The First Booze Brains…

Light of truth

Jacob Chanikuzhy

The first one to make wine and get drunk, according to the Bible, is the venerable patriarch Noah. The name “Noah” means rest. His parents gave him this name hoping that, “He will comfort us in the labour and painful toil of our hands caused by the ground the LORD has cursed” (Genesis 5:29). Today many might think that by inventing the art of wine making Noah did substantially contribute to give the humankind the much needed rest from their physical and mental sorrows and sufferings.

Charles Darwin is credited with the saying, “An American monkey, after getting drunk on brandy, would never touch it again, and thus is much wiser than most men.” How did Noah go about after his first booze? Did he cherish it or chase it away from his life? We do not know. But we do know that many of his progeny today never rest from drinking and get drunk.

Noah was a righteous man, characterized by absolute obedience to the directives of God. If so, how come he got entangled with drinking? How come the one who was instrumental to the conservation of the human race and the entire creation from the flood also became the root cause of its further ruin? Can he evade from the responsibility of causing a severe harm on the human race? In fact, the Jewish rabbis and some of the Christian church fathers never accuse Noah of anything wrong. In their view Noah never knew the intoxicating power of the fermented grape juice when he started drinking it. As the bible tells it, Noah is the first one to taste wine and as such he is supposedly unaware of its after effects.

“A man’s true character comes out when he is drunk,” notes Charlie Chaplin. Noah’s lying naked in the story also teaches that we tend to expose more of ourselves after drinking. It is not uncommon that people give vent to their inner feelings and sentiments once they are drunk. However, in the biblical story of Noah’s drunkenness, the real culprit is not Noah, but his son Ham. He saw Noah’s nudity and told his brothers about it. When later Noah came to know about it, he cursed Canaan, son of Ham.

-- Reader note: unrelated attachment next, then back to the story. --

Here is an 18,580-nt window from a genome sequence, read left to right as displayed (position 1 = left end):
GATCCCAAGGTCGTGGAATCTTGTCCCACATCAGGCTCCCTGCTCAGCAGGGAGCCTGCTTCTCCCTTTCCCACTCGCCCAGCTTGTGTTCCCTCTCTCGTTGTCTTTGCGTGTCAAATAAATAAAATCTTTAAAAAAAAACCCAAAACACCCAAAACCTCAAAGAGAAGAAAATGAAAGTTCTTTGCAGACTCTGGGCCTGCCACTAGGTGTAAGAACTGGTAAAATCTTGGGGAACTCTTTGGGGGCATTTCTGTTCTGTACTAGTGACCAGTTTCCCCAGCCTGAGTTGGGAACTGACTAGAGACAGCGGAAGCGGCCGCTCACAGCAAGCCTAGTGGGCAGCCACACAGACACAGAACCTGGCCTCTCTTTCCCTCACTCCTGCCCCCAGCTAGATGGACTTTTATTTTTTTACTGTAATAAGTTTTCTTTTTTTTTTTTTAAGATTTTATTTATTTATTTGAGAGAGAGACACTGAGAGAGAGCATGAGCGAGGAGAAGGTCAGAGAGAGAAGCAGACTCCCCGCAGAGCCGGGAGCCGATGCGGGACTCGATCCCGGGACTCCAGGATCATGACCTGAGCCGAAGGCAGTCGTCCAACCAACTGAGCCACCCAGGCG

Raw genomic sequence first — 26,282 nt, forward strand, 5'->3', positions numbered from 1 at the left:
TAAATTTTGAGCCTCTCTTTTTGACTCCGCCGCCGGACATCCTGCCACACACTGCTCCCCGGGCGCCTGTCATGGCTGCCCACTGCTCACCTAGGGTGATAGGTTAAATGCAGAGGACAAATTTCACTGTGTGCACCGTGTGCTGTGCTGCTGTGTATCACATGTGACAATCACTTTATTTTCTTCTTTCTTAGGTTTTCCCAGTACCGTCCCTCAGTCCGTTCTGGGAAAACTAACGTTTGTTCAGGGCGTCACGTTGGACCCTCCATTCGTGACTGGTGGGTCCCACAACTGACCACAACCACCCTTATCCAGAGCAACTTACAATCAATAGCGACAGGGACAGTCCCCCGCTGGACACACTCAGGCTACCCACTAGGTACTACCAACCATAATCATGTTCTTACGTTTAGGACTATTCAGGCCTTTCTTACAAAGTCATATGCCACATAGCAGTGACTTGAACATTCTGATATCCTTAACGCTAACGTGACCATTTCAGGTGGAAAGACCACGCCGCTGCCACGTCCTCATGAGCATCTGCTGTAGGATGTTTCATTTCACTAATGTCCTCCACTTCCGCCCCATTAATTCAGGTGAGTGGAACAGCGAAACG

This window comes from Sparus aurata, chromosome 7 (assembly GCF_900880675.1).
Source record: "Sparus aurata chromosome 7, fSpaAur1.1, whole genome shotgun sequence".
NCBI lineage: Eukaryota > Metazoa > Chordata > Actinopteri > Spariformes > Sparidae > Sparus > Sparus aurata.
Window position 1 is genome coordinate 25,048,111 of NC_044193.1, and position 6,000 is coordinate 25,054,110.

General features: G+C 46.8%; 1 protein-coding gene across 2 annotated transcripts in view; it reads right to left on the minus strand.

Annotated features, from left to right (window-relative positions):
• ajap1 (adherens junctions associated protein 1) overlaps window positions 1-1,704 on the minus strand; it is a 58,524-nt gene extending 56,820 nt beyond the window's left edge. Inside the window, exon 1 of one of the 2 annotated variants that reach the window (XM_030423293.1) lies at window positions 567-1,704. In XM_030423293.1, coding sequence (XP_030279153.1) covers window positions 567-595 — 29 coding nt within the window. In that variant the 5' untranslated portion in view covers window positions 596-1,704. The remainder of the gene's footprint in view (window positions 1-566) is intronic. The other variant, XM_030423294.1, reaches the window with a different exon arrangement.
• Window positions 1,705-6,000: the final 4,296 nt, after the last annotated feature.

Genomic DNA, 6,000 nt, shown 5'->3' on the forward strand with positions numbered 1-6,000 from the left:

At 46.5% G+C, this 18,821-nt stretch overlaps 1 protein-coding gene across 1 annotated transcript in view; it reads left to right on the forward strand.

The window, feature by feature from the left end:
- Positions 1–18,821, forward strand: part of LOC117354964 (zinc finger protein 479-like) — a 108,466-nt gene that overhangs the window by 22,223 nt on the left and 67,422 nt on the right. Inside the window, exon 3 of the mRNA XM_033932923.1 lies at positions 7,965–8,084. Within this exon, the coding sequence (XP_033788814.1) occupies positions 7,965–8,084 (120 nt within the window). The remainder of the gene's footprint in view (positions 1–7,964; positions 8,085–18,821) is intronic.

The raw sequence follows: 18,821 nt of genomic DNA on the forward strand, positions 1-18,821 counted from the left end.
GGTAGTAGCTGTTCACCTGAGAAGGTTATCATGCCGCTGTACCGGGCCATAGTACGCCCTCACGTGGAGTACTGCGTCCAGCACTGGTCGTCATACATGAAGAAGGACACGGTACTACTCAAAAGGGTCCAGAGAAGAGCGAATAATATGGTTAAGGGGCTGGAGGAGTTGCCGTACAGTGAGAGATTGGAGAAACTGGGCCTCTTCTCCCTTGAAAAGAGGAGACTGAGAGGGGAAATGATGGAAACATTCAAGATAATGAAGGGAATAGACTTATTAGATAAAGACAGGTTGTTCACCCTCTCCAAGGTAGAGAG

Is it a grave sin to see the nudity of one’s father? The gravity of the curse uttered by Noah make some think that more was involved than just seeing the nakedness of Noah. So, some believe that the sin of Ham was that he committed sodomy with his father. Others think that “seeing the nudity of the father” is an expression for sexual union with his wife, suggesting Ham’s incest with his mother.

The above explanations presuppose that looking at the nudity of one’s father is not a serious thing. But, the extreme precaution taken by the brothers of Ham not to see the shame of their father indicates that it was indeed a serious sin. Not only did Ham see the nudity of his father but also did he disgrace his father in the family by telling it to his brothers. Gravity of Ham’s sin is to be understood in the context of Exodus 21:17 where it is stated that, “And he who curses his father or his mother shall surely be put to death.” If any maltreatment of the parents and cursing them evoked a death penalty, then Ham’s disgracing his father was grave enough to bring a curse.

It is interesting to note that for the sin of Ham, it was his son Canaan who was punished. In fact, the curse of Canaan was in a way a curse on his father Shem too. What greater torment for a father than to have an accursed son? Canaan was cursed to be the slave of his brothers. Thus, Ham’s disrespect to his father ruined the status and honour of his own son in the family. Instead of a brotherly bond there set in a master slave relationship among the brothers. The story thus indicates that a common bond can exist among the siblings only when they whole-heartedly respect their parents.

The very first story of the bible about drinking is thus mixed with shame, parental disrespect, gossip, family discord and curse.

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